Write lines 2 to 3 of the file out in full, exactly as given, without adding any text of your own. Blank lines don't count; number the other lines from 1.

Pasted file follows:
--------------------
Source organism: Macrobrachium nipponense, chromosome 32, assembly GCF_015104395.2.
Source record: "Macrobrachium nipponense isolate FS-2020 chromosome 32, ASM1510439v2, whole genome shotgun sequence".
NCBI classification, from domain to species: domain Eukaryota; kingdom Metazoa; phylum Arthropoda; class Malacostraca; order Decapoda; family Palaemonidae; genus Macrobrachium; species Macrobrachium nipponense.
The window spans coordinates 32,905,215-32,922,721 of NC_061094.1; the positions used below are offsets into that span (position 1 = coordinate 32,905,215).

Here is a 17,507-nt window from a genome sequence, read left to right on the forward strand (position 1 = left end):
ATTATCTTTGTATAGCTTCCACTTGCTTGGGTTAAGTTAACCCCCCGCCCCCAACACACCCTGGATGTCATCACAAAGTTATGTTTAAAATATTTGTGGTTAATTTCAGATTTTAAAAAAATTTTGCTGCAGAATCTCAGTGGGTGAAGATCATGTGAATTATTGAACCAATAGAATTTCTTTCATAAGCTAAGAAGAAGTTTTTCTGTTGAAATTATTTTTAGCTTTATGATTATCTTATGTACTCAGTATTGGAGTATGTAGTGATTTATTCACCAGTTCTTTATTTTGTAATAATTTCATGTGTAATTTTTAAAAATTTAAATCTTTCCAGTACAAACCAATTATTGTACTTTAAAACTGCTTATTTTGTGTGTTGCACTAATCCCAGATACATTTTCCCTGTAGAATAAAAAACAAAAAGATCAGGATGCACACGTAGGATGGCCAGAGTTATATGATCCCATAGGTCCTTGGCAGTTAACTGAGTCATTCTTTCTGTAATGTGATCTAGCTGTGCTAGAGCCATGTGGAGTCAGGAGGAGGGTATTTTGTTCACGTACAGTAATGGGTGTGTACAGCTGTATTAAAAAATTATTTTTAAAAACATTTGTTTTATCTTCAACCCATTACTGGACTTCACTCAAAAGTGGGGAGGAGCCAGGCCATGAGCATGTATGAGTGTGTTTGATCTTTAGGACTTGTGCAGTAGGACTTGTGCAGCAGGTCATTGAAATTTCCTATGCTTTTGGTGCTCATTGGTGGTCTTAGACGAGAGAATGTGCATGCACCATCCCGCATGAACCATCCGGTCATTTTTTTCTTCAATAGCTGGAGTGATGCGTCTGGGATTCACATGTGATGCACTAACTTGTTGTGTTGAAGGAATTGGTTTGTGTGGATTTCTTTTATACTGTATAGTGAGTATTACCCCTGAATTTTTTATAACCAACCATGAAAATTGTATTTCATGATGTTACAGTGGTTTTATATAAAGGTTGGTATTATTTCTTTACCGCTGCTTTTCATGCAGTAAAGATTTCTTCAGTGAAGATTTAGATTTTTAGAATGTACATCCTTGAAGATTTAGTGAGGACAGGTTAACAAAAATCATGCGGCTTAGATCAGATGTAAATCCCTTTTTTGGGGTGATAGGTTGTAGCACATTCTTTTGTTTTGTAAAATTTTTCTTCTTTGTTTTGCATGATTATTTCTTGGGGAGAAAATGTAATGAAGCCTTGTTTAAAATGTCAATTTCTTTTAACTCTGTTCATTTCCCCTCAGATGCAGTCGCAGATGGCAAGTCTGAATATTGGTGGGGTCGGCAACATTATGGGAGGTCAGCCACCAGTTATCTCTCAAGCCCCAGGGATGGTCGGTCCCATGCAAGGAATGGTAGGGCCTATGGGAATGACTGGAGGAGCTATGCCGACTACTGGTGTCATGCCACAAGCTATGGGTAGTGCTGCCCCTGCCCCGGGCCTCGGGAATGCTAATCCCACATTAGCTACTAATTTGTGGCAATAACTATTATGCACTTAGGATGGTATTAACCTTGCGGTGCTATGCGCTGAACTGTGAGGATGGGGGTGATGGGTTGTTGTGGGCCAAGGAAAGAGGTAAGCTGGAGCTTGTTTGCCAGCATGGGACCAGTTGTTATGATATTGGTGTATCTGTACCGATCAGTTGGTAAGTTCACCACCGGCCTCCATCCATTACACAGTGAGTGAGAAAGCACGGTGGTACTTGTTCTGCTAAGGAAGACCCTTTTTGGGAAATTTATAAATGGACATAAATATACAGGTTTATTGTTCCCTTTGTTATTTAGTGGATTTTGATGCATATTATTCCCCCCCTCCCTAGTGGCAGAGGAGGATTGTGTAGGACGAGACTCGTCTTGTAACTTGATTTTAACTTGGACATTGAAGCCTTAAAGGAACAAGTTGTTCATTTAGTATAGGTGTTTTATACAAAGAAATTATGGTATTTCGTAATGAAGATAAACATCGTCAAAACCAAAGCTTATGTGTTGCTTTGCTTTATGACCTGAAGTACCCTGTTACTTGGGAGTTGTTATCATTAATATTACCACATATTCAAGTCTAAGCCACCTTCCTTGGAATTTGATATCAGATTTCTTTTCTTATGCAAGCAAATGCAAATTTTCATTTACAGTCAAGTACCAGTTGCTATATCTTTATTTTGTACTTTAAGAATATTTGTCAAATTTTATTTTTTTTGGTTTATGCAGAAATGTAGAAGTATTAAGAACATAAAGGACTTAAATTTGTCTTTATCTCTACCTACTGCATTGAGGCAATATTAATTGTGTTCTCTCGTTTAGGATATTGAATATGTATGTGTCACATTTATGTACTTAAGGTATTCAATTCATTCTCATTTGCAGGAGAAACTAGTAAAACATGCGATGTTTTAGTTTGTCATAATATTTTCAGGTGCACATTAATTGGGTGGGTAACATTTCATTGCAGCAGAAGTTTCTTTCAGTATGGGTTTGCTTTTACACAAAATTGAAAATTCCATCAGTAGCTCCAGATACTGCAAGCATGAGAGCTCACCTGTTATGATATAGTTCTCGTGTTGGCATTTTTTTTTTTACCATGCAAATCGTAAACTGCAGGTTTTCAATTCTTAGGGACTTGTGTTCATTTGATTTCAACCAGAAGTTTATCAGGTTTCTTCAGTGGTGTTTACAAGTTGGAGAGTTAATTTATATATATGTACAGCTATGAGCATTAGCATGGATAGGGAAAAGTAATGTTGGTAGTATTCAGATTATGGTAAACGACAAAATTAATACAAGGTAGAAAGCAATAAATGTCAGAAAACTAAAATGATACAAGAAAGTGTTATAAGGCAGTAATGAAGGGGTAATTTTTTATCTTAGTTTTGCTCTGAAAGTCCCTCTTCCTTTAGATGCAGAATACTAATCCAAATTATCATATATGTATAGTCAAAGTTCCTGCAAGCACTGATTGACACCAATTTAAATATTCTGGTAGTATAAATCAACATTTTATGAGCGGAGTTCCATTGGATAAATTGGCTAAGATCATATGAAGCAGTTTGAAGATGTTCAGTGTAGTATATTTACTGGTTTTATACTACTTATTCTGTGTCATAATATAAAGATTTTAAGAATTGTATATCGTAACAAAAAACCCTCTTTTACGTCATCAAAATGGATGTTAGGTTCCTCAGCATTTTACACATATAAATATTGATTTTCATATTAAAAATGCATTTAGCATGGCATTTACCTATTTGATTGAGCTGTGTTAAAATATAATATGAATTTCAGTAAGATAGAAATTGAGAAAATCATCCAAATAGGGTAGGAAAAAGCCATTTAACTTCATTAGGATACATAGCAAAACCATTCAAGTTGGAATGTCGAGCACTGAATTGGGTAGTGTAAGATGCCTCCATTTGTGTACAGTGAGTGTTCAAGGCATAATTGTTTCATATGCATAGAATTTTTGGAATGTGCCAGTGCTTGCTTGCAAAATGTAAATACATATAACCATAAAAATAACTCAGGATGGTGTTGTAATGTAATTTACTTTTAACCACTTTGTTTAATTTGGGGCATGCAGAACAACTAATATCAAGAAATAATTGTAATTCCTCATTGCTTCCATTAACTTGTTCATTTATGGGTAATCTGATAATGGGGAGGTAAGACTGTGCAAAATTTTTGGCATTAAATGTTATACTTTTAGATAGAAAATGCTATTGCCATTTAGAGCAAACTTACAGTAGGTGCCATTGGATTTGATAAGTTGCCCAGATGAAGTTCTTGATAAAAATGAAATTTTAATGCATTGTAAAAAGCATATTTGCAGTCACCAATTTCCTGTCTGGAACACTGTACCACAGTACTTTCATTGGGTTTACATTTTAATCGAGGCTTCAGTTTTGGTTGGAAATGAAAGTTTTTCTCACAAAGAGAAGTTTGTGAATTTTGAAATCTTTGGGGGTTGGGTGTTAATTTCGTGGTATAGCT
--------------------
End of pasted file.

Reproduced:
Source record: "Macrobrachium nipponense isolate FS-2020 chromosome 32, ASM1510439v2, whole genome shotgun sequence".
NCBI classification, from domain to species: domain Eukaryota; kingdom Metazoa; phylum Arthropoda; class Malacostraca; order Decapoda; family Palaemonidae; genus Macrobrachium; species Macrobrachium nipponense.